How to Deal with a Crisis

Everyone is focused on the human tragedy in Japan.  Hopes and prayers of all go out to those stricken.  In such an environment it can be difficult to think about business and what the effects will be.  Nonetheless, that is the job of the investment manager.  We need to put emotion aside and think clearly about the issues.

Everyone needs a strategy for dealing with risk.  It must be planned in advance.  As he does so often, Barry Ritholtz has the colorful quote on the subject:

The time to look for the emergency aisles and where the exits are located is before takeoff, not after the wings fall off the plane. You must have a plan in place to deal with unanticipated events, a just-in-case things head south scenario.

Exactly.  We all need to plan ahead.

Rejected Ideas

I am going to explain my own approach.  Feel free to agree with whatever portion you find useful.

Let us start with what not to do.  I do not approach investment with a single "fund" that is either in the market or out.  I have several different programs, blended to individual needs.

In particular, I reject the idea that you should reduce stock exposure because of some rhetorical or political arguments about the market.  It is better to rely on a data-based system (described here).  (I also offered readers my recent report, Limiting Risk.  Just write to falin at newarc dot com).  Most investors, and even many pros, are overwhelmed by emotion.  Bad move.  The alternative?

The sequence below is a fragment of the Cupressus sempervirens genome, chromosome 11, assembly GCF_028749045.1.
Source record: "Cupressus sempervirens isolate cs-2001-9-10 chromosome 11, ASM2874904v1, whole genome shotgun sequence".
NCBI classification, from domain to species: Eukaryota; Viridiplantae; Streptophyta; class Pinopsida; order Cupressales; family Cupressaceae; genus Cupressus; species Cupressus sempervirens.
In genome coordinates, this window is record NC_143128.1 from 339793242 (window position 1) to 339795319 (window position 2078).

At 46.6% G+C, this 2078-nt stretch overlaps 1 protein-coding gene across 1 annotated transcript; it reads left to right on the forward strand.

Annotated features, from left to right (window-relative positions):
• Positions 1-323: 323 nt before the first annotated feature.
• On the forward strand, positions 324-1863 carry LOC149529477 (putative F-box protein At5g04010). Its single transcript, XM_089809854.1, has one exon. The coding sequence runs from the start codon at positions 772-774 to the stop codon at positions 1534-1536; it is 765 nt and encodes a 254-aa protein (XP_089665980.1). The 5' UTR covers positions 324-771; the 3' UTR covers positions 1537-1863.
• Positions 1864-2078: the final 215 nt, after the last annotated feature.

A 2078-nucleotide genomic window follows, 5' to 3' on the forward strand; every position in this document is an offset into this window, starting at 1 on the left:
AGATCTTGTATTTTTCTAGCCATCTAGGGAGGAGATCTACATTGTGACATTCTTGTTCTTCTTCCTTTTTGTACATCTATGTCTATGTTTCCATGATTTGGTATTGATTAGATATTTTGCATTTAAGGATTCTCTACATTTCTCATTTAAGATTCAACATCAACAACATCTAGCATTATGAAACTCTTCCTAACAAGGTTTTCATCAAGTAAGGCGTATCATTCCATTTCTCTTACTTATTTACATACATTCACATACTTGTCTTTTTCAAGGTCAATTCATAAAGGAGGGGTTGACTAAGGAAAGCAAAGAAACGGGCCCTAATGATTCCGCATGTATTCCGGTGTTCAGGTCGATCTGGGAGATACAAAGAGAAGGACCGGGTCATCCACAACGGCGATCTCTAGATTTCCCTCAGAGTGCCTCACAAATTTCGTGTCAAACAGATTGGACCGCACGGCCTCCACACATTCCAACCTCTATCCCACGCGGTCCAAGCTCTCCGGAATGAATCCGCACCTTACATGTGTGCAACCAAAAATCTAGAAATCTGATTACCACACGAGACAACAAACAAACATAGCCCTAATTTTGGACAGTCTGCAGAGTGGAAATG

Try to measure the impact of the crisis.  Thinking about quantification forces objective reasoning and displaces emotion.


If you have a plan, developed in advance, you will be prepared for a crisis.  Otherwise, emotions will prevail.

Our Approach

The most important element of our approach is to maintain confidence by limiting risk.  For an investor to stay the course is a tricky problem.  Everyone would like to have a system that had a short-term, top-calling orientation in market rallies.  Does anyone really get this right?  Most of the top-callers have been out of the market since September. And those are the good ones!

We have three elements of risk control.

  1. We have a dynamic asset allocation(DAA) program that relies strictly upon the data.  This program treats the first 10% or so as noise, but it is always on the right side of major moves.  It goes short in a 2008-style situation.
  2. We use the St. Louis Fed Stress Indicator.  Instead of listing worries, we measure them.  The SLFSI gave a great warning in 2008.  This warning is not anticipatory, but reactive.
  3. We use professional analysis.  I watch all of the news all of the time.  If there is something specific that is not reflected in our quantitative methods, I can act independently.

Let me take a closer look at that last point, the human part of management.

What I Do

When I am dealing with a crisis situation I approach the problem on three levels — worst case, macro, and stock specific.  In the current situation I have spent many hours on the research, following stories as they have appeared around the clock.beginning in the early hours of the morning.  When markets are moving, the investment manager must attend to clients rather than write.  Having said this, here are a few thoughts.

  • Worst case.  We are all trying to get a read on this.  When there was a sense that there might be a nuclear meltdown, the market was at the low point.  As Josh Brown notes, the tendency is to overreact.  The reason was that there was no good way of quantifying the impact.  Various sources noted that there was no precedent, no model, for a meltdown in a populated area.  When the news changed for the better, the market rallied sharply.